To clarify the extraordinary change, let us consider the following example: suppose that you are studying a sample of INW with pH = 3. The concentration of H3O+ is 1×10-3 mol L-1. What could be the negatively charged chemical species which is the counter ion of 1×10-3 mol L-1 of H3O+? The value of the water autoprotolysis constant [H3O+] x [OH] = 1×10-14 implies [OH] = 1×10-11 mol L-1, i.e., a negligible amount which cannot neutralize the positive charges of H3O+. Given the chemical composition of the INW liquid, it is rather difficult to imagine the presence of a negative counter ion at such a high concentration! Our chemical analyses only revealed traces of Fand HSO3. So, the working hypothesis we adopted is: OH- ions are the only natural counter ions of H3O+! The presence of aggregates of water molecules in the liquid INW has been clearly highlighted by fluorescence microscopy. Their presence was also demonstrated by Atomic Force Microscopy of the solid obtained by evaporation of the bulk water at ambient pressure and temperature. We suppose that the counter ions of H3O+ are bonded to the water molecules aggregates. As such, they are subtracted from their contribution to the pH, but still assure the electro-neutrality of the system. For the molecular mechanism explaining INW’s electrical conductivity we refer to our working hypothesis described in paragraph iv of our section “Evidence for and dispersed in the INW liquid”.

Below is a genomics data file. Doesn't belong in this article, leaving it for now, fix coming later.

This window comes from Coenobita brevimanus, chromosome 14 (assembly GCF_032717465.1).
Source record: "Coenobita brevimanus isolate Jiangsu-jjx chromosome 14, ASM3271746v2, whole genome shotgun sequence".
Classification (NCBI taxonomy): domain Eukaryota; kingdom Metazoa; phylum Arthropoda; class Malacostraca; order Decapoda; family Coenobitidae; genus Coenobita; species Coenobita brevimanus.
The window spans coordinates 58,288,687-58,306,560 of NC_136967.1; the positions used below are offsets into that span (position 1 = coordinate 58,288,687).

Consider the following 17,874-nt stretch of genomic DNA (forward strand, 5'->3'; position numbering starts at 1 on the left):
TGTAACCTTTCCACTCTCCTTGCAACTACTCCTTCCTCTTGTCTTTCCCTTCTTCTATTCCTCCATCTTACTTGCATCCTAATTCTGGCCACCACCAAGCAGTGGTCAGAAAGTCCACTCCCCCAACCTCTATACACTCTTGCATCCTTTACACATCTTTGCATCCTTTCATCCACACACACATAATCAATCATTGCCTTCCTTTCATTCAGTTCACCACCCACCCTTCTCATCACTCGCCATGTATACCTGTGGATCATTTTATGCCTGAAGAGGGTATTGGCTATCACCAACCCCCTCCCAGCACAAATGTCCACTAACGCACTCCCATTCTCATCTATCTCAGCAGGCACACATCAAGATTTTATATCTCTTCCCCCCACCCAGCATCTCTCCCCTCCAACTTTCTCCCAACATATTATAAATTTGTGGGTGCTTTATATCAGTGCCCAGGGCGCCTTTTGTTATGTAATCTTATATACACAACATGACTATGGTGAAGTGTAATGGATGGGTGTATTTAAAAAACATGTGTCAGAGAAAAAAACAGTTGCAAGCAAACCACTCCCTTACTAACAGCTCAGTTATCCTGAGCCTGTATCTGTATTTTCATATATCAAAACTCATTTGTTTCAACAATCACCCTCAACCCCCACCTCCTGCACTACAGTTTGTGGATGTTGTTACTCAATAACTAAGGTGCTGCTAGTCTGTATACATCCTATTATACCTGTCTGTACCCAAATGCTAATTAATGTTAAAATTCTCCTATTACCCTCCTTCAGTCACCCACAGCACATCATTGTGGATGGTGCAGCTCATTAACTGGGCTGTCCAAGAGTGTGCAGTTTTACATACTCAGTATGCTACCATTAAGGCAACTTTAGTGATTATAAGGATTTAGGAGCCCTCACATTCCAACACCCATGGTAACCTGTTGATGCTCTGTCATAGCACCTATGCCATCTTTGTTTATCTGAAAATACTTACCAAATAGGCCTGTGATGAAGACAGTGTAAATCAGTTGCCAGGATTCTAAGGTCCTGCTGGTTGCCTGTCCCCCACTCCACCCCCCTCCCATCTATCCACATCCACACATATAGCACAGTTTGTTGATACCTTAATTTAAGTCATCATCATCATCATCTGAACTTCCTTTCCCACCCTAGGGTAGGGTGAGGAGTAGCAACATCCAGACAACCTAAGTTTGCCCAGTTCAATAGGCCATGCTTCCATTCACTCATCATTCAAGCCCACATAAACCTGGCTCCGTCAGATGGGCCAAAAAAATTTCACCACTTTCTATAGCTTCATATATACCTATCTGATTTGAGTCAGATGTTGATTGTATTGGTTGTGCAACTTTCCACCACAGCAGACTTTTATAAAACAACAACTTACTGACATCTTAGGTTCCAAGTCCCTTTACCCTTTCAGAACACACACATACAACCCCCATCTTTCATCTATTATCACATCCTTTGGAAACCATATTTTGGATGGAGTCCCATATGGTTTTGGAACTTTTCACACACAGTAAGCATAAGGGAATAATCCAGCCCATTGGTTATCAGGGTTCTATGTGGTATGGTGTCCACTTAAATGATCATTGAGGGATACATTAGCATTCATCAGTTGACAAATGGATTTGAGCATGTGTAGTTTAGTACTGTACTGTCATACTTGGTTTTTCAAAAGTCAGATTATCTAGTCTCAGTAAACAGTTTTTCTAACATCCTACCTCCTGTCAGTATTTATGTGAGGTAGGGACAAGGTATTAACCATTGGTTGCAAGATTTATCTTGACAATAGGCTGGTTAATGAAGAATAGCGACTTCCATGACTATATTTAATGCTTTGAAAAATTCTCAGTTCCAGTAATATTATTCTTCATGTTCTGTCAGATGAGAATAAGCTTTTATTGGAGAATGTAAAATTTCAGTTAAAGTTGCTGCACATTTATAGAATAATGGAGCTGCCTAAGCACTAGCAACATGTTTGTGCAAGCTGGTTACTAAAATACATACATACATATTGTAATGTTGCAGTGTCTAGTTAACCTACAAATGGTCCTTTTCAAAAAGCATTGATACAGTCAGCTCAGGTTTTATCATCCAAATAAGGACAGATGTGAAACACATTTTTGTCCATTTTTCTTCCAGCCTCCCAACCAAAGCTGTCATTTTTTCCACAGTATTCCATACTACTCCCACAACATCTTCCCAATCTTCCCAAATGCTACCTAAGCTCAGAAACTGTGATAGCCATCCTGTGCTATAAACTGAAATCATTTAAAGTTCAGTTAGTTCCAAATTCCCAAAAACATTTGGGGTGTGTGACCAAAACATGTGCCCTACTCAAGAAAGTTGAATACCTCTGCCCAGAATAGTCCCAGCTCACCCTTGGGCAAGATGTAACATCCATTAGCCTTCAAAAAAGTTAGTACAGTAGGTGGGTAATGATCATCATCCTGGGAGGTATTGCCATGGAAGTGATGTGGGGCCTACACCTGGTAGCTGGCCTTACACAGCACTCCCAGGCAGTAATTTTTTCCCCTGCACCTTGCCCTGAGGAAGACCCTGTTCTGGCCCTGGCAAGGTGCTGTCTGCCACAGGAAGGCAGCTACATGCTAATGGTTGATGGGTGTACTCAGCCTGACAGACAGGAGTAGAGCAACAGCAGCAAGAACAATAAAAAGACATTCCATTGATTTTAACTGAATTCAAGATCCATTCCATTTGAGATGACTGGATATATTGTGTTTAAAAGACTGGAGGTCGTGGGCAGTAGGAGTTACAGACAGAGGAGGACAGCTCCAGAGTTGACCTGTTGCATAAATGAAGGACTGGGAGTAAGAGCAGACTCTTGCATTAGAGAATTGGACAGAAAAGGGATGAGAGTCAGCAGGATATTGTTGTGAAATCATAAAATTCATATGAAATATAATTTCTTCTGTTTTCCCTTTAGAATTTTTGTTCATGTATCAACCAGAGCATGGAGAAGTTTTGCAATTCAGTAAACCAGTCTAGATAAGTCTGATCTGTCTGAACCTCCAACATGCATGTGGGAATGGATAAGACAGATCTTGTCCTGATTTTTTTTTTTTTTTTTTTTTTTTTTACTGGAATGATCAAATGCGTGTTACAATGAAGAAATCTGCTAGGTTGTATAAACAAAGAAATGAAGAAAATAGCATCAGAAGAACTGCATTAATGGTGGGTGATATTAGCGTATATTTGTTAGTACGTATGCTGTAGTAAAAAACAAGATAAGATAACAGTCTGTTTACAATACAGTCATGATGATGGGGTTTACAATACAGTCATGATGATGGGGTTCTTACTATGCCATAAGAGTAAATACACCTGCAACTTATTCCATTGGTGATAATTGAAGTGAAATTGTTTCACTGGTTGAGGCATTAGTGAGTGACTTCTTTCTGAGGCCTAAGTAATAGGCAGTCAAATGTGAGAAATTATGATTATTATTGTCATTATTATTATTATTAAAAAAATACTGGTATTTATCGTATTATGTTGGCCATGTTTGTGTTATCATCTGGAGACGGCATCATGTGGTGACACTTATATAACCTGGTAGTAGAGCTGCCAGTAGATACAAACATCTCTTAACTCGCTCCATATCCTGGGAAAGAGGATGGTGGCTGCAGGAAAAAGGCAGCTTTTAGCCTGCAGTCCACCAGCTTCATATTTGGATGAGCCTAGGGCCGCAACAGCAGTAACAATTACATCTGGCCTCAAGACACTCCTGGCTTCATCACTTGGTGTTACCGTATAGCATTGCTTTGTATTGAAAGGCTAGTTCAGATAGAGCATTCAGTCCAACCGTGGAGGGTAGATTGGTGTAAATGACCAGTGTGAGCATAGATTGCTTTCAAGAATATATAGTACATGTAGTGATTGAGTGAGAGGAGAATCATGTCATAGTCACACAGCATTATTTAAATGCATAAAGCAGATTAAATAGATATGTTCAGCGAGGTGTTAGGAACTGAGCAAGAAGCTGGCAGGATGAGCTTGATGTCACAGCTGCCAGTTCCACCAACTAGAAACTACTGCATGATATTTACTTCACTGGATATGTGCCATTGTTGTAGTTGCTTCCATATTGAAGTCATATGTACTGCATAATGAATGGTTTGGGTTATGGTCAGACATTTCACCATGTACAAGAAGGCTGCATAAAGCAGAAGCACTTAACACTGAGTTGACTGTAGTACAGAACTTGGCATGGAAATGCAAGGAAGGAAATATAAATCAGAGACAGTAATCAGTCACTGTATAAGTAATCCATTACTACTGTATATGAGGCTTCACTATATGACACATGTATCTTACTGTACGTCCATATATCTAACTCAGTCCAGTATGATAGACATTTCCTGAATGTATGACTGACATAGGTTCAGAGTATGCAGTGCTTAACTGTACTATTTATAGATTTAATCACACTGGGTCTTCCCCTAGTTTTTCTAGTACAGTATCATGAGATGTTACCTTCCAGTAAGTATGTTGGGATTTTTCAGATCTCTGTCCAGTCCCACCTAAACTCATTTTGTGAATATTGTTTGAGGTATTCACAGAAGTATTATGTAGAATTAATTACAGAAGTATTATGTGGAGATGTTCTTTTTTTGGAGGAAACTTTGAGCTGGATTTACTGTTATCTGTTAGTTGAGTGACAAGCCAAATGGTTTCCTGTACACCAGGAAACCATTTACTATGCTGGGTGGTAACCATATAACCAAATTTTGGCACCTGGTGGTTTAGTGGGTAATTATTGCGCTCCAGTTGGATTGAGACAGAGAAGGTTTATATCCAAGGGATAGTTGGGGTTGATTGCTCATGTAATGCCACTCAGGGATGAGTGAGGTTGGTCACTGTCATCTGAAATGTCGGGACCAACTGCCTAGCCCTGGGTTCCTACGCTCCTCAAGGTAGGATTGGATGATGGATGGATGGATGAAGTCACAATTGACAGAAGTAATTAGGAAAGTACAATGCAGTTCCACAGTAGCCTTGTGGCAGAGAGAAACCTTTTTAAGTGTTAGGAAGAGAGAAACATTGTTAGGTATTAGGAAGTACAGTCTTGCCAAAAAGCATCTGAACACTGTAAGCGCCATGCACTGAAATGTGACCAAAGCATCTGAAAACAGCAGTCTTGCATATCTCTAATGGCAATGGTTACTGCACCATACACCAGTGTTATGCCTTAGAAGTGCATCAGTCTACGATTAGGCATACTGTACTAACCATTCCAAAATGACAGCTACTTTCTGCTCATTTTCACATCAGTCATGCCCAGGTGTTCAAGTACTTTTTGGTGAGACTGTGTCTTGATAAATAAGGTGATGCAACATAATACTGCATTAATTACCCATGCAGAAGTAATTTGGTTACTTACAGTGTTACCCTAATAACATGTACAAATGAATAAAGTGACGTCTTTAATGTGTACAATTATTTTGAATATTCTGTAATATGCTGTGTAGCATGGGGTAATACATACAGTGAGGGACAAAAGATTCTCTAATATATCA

As to the time scales for the aggregates formation during the INW preparation process, we recall that the aggregates’ ferroelectric ordering of H2O implies a rotational population inversion process. The time scales for such a process are of the order of minutes or days, as estimated in paragraph v of our section “Evidence for and dispersed in the INW liquid”.

Reviewer 1: How do these mechanisms influence the charge distribution, electrical conductivity, and the water density?

Yinnon, Elia, Napoli, Germano, and Liu: According to the working hypothesis we presented in our previous answer, the charge distribution is anisotropic. The OH- are bonded to the irregular shaped aggregates and the H3O+ counter ions are distributed in the bulk water. The electrical conductivity and density, of course, are affected by the presence of the new ‘solutes’, i.e., the aggregates of water molecules. As discussed in References 33, 53 and 73: the H2O constituting and oscillate coherently; their coherence implies these are superfluidic domains, i.e., their H2O do not collide because a single collision would destroy the coherence; stabilization of these domains therefore enhances the liquid’s electrical conductivity. Due to the aggregates, the density of INW differs from that of non-perturbed water. The density of is higher than that of bulk water, while that of is lower. Our density measurements show that the density of all our INW samples is higher than that of the Milli-Q water from which it was prepared, hinting at prevalence.